The housing market is heating up in Jamaica Plain - Metro US

The housing market is heating up in Jamaica Plain

Jamaica Plain neighborhood

First time homebuyers are flocking to Jamaica Plain, dropping upwards of $700,000 on condominiums. While that number may not seem all that shocking in other Boston neighborhoods, it’s certainly a rising price point for JP.

“Several years ago, we saw first time home buyers searching in the $350,000 range,” says Ralph Smith, Jr., a real estate broker with Compass. “Today it is commonplace to find first time home buyers making offers on properties listed from $600,000 to $700,000.”

Calling condos the “sweet spot” of the Jamaica Plain market, Smith says there are currently 29 condos available for sale in the neighborhood. In the past six months, 152 condos have sold, with an average sale price of $595,000. But if you’re looking for a single-family home in the area, your options are a bit more limited. There are currently only seven single-family homes on the market in JP, and they’ll cost you a pretty penny, ranging in price from $625,000 to $2.2 million. More than two dozen single-family homes have sold in JP in the last six months, with an average sale price of $867,000. 

“The Jamaica Plain market continues to be one of the hottest markets in Boston,” says Smith. “The Forest Hills and Woodbourne neighborhoods of Jamaica Plain are seeing a surge in popularity highlighted by recent condominium developments.”

But not everybody is thrilled with the changes going on in the neighborhood. There has been significant pushback from some longtime residents, who claim the rapid development is destroying the exact unique quality that once gave JP its distinction.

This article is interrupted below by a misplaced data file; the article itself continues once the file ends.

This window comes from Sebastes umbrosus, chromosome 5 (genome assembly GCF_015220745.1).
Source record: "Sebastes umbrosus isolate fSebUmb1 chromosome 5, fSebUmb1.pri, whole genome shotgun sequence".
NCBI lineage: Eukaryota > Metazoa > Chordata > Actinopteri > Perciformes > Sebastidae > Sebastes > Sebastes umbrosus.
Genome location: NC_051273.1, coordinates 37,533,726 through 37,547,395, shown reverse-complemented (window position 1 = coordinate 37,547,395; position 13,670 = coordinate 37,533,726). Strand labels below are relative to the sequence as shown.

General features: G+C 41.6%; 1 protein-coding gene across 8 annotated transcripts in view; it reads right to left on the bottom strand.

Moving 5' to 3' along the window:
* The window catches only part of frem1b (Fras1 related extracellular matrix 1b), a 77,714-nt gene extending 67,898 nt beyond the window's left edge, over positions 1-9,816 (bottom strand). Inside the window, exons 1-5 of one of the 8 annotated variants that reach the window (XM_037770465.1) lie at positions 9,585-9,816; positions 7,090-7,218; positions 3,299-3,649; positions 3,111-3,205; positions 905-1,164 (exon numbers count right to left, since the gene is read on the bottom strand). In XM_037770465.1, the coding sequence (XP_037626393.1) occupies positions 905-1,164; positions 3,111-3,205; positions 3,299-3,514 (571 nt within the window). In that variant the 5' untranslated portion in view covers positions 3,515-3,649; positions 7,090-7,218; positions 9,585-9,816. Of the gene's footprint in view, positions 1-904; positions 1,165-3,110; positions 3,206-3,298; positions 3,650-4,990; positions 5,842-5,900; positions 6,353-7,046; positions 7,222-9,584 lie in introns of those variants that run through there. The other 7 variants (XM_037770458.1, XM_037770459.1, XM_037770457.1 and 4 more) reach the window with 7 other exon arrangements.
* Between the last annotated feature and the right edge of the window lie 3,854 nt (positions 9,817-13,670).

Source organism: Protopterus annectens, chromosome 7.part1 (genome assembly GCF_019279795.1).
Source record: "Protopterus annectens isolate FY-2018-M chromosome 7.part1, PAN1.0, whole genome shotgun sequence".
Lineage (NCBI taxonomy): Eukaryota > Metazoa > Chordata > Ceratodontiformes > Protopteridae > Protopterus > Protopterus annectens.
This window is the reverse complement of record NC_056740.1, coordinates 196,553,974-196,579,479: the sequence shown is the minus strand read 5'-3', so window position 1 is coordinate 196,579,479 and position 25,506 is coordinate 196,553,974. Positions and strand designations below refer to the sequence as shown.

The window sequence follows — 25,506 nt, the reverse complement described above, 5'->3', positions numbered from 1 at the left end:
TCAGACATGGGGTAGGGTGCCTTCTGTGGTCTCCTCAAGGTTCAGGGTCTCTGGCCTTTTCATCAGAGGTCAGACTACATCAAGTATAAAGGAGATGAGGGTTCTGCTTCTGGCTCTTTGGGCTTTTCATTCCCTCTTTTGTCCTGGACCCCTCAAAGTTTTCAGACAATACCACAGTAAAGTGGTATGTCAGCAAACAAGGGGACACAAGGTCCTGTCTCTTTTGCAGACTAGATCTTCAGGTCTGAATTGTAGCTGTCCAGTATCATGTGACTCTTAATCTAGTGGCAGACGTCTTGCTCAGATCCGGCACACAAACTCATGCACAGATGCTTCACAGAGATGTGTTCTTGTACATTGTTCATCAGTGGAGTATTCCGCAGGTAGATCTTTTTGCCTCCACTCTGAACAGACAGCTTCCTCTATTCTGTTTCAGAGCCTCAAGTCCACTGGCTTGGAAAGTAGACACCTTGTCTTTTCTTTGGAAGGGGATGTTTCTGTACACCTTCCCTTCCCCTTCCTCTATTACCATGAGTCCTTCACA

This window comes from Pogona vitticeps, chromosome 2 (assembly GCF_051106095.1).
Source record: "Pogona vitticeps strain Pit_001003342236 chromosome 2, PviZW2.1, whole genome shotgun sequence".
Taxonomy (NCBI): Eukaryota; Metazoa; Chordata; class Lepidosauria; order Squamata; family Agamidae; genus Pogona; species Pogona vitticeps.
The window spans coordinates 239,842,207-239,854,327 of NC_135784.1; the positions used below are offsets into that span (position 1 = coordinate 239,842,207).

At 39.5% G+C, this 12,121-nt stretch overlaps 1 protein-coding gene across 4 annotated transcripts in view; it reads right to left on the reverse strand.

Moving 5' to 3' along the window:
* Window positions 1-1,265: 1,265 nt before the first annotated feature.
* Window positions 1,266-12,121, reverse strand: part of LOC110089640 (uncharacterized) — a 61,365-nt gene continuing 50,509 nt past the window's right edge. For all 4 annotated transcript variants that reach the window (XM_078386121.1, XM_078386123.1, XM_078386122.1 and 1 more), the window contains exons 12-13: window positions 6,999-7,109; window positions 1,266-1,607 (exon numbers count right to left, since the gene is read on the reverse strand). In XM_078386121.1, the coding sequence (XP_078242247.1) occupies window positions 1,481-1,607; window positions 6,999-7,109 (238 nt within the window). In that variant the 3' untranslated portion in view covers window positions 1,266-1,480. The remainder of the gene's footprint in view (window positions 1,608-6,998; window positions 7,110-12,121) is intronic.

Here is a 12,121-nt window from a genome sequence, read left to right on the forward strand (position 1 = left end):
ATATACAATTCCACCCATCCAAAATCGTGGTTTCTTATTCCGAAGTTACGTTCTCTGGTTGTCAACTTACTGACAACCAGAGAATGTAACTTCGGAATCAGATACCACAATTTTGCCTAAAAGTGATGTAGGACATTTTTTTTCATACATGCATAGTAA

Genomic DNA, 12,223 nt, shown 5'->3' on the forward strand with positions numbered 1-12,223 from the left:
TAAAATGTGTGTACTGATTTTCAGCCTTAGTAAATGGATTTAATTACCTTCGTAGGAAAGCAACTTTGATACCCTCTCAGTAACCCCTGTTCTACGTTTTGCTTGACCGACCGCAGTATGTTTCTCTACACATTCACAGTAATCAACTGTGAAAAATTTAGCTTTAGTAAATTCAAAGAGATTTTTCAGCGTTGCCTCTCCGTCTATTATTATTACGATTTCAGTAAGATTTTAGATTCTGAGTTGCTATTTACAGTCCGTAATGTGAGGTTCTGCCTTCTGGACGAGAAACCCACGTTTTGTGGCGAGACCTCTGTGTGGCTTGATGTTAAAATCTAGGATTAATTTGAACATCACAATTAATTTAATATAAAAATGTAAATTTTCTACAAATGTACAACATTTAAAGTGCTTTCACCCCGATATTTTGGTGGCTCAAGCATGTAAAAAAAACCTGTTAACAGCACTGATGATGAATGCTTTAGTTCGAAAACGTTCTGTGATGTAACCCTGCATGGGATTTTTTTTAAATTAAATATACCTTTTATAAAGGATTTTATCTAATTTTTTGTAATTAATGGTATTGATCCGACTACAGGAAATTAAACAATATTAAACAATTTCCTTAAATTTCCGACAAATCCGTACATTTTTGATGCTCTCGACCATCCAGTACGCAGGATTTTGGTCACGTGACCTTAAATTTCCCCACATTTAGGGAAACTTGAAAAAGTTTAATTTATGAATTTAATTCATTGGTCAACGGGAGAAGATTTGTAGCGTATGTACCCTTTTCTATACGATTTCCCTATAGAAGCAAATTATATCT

Joscelyn Chapman, 36, is a pilates teacher who lives in a two-family home with two other roommates in downtown Jamaica Plain. Each roommate pays $745 a month in rent, plus utilities. She cites the easy access to public transportation and diverse food and retail offerings as what attracted her to the neighborhood. But most importantly, it was the prospect of affordable rent. 

“The cost of rent was a huge factor, and I decided it was time to try a different area. I’d been living in the Camberville area for several years, then tried Dorchester for a year which was not what I was looking for, then to JP,” says Chapman. “I enjoy its proximity to the T and the city, as well as the local restaurants and shops.”

But the 2011 conversion of the more affordable Hi-Lo Market to a Whole Foods Market made it clear things were changing in the neighborhood, according to Chapman.

“I don’t like the blatant disregard for the community being pushed out,” she says. “The area has absolutely changed drastically. Families who lived here previously have been pushed out, and rent has increased dramatically.”

Chapman describes her neighborhood as “a mixture of pseudo liberals who recycle but complain about the homeless, and a few hipsters who live with roommates.” 

Still, the rapid gentrification doesn’t seem to be weighing too heavily on the minds of many residents. 

“No,” says Chapman. “Right now my neighbors are concerned about rats.”

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